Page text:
If the old “Way Back Machine” was working, for me it’s an easy pick for the one Georgia victory over Tech that I’d love to relive.
One Play and Call It a Day.
It was December 5, 1981 at historic Grant Field, second-ranked defending national champion Georgia, which three weeks earlier clinched the Southeastern Conference title with a 24-13 win over Auburn, blew away the Yellow Jackets 44-7 to cap a 10-1 regular season and drop Tech to 1-10. Some of the most iconic Bulldogs of all time had memorable afternoons on this grandest of Red and Black Saturdays.
On the first play from scrimmage, Tech bit on a play fake for a fairly famous tailback who will be discussed shortly, and Buck Belue hit Lindsay Scott streaking down the right sideline for an 80-yard touchdown pass. The Yellow Jackets were stunned, and the Bulldogs were well on their way.
You may have noticed the date, that first Saturday of December. ABC television wanted to show the defending national champions against their in-state rival, so the game was moved back a week from the customary Saturday after Thanksgiving. Georgia could savor that second straight SEC championship and have plenty of time to turn the focus and fine-tuning to Tech.
As indicated by that famed first play, Georgia was ready.
Completely dominating all three phases, the Bulldogs piled it on following the quick strike, scoring on their first seven possessions. Following a stop of Tech, the Dogs went 88 yards for a touchdown, with the Goal Line Stalker Herschel Walker striking paydirt for the first time. The Greatest College Football Player ever had an incredible day.
Walker broke Pitt legend Tony Dorsett’s NCAA single-season freshman rushing record the year prior, compiling 1,616 yards. Herschel got the mark with 205 on the ground, capped by a 65-yard touchdown that put the pesky Jackets away en route to a 38-20 victory between the hedges. Well, # 34 would go for over 200 yards again on The Flats.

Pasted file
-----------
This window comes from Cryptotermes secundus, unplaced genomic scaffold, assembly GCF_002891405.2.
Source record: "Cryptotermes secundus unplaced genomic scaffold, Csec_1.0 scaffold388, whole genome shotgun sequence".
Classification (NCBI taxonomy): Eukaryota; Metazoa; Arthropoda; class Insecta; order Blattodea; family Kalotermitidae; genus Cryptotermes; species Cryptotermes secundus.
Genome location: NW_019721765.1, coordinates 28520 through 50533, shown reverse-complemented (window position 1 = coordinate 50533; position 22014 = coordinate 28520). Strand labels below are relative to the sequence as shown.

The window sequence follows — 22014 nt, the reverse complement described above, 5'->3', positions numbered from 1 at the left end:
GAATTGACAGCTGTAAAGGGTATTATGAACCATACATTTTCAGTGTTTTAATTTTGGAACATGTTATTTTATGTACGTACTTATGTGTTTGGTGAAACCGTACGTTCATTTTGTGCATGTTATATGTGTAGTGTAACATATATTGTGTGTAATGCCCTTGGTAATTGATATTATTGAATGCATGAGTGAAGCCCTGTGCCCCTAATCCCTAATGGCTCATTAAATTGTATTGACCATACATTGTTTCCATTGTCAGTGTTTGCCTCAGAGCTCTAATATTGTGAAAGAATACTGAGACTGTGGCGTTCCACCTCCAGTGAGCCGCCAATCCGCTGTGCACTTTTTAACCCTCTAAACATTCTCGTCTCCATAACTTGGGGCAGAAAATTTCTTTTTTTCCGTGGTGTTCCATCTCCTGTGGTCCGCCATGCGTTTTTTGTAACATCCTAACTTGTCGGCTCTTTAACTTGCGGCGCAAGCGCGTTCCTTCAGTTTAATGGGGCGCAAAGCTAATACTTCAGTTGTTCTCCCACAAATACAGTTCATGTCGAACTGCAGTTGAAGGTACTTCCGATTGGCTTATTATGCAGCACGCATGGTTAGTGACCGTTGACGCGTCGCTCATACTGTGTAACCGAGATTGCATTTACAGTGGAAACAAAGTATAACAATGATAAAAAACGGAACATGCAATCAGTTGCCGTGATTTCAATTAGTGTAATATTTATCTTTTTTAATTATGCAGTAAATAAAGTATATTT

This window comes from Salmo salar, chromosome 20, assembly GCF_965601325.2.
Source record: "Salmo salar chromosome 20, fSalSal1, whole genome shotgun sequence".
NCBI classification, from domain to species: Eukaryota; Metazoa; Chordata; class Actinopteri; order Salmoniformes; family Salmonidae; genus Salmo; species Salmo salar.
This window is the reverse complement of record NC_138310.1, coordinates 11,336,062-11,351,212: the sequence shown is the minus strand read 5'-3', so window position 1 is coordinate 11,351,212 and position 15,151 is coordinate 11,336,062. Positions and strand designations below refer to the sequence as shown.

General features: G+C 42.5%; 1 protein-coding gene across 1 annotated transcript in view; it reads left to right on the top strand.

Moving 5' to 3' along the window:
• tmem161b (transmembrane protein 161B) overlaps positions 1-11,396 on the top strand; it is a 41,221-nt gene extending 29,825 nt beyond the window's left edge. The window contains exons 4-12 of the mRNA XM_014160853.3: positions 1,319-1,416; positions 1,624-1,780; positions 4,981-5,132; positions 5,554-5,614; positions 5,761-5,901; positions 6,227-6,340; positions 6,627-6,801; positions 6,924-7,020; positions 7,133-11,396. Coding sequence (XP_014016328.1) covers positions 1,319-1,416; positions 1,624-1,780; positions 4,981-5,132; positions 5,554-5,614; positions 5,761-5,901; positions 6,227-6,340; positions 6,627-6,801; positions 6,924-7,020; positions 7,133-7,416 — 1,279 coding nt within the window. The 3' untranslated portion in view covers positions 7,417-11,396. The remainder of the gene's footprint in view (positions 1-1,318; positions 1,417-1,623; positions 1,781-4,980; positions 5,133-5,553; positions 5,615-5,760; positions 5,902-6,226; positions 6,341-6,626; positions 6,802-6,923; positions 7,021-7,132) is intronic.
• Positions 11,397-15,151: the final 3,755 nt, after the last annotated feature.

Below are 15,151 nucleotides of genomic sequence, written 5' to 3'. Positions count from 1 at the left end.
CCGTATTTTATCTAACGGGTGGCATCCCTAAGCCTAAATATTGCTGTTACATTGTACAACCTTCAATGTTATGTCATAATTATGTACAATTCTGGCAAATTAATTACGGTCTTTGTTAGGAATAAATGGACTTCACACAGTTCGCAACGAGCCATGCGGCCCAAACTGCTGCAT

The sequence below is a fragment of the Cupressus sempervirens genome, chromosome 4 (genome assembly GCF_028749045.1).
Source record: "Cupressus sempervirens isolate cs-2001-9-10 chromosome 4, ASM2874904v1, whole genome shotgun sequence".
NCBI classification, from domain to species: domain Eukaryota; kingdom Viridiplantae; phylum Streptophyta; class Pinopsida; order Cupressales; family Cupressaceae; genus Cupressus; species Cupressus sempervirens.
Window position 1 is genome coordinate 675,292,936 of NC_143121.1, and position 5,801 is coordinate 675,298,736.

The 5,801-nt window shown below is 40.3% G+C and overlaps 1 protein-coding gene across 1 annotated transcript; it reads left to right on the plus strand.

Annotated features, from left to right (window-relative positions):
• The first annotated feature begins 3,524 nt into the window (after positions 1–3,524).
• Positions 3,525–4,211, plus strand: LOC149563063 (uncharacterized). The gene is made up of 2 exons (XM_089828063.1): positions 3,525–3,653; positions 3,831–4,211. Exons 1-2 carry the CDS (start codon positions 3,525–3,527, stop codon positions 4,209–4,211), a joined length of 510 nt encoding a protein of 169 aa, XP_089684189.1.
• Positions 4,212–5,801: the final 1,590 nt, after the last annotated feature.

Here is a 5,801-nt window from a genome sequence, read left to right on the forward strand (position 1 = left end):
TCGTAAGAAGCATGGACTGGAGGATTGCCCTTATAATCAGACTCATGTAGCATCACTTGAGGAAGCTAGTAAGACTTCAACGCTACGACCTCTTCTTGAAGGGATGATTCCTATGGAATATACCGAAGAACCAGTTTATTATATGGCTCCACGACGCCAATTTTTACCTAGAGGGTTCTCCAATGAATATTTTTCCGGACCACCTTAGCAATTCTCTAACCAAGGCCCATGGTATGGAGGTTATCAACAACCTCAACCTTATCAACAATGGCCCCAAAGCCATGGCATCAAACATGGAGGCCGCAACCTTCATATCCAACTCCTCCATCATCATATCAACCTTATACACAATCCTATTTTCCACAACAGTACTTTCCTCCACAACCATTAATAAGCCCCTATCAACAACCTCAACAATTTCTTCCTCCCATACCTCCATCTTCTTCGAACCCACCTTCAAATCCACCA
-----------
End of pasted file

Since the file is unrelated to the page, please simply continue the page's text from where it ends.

Carrying 36 times, Walker amassed 225 and four touchdowns, with an astounding 15 rushes for first downs and 12 totes for at least 10 yards. Over a four-game stretch, it was the third time that he scored four touchdowns. The magnificent Walker also struck paydirt four times in a 49-3 rout of Temple and 26-21 (Part II) triumph over Florida.
Legend has it that Tech took a couple of shots on Herschel that he took exception to, and he refused to come out of the game. When his fourth touchdown, and the subsequent extra point was made by a fairly famous kicker who will be discussed shortly, put Georgia on top 44-0 early in the fourth quarter, he watched the rest of the day. Enough punishment had been inflicted.
Damage was done to the record books that day. Amongst the many marks he smashed, these three single-season marks stand out. Walker broke the SEC record for rushing yards in a season with 1,891, and his 18 rushing touchdowns and 20 total TDs both set new conference standards. Walker, who the year prior finished third in the Heisman Trophy voting, the best ever for a freshman, would be voted second to Marcus Allen in 1981.
Kevin Butler had enormous shoes to fill – Rex Robinson, All-American for the national champions of 1980 and one of the greatest college football kickers of all time. A great admirer and fan of his friend and predecessor, Butler took on the extra pressure of succeeding Robinson while wearing his jersey No. 5.
He missed his first field goal attempt in the season-opening win over Tennessee. Nerves. “Try breathing next time,” Hall of Fame coach Vince Dooley told him. Butler would go on to make three field goals and five extra points that day in that 44-0 victory over the Volunteers. He would do the same against Tech, setting the NCAA freshman record for converted field goals. He would finish second in the conference that season in scoring. To Herschel Walker.
Belue and Scott hooked up on another big-gainer, with Lindsay making an amazing leaping catch in double coverage to go over 100 yards on the day. Herschel, Lindsay, Buck, and Butler. It was a day to remember.
Of course, football is the ultimate team game. A stellar offensive line, collection of tight ends, receivers, and backs were all an enormous part of this milestone Saturday. And then there was the defense.
Though Tech punched in a late touchdown with Georgia leading 44-0, the Bulldogs stop unit hit an incredible number for the 1981 season – double digits. Yes, Georgia gave up just 98 points on the season, recording three shutouts and holding six of 11 opponents to seven or fewer points. The Bulldogs would win nine games by double digits, seven by at least 21 points.
It was a spectacular climax to a sensational season. For the first time ever, Georgia won successive SEC championships and followed it up with one of the most lopsided victories in series history – with legendary Bulldogs headlining a virtuoso Red and Black performance.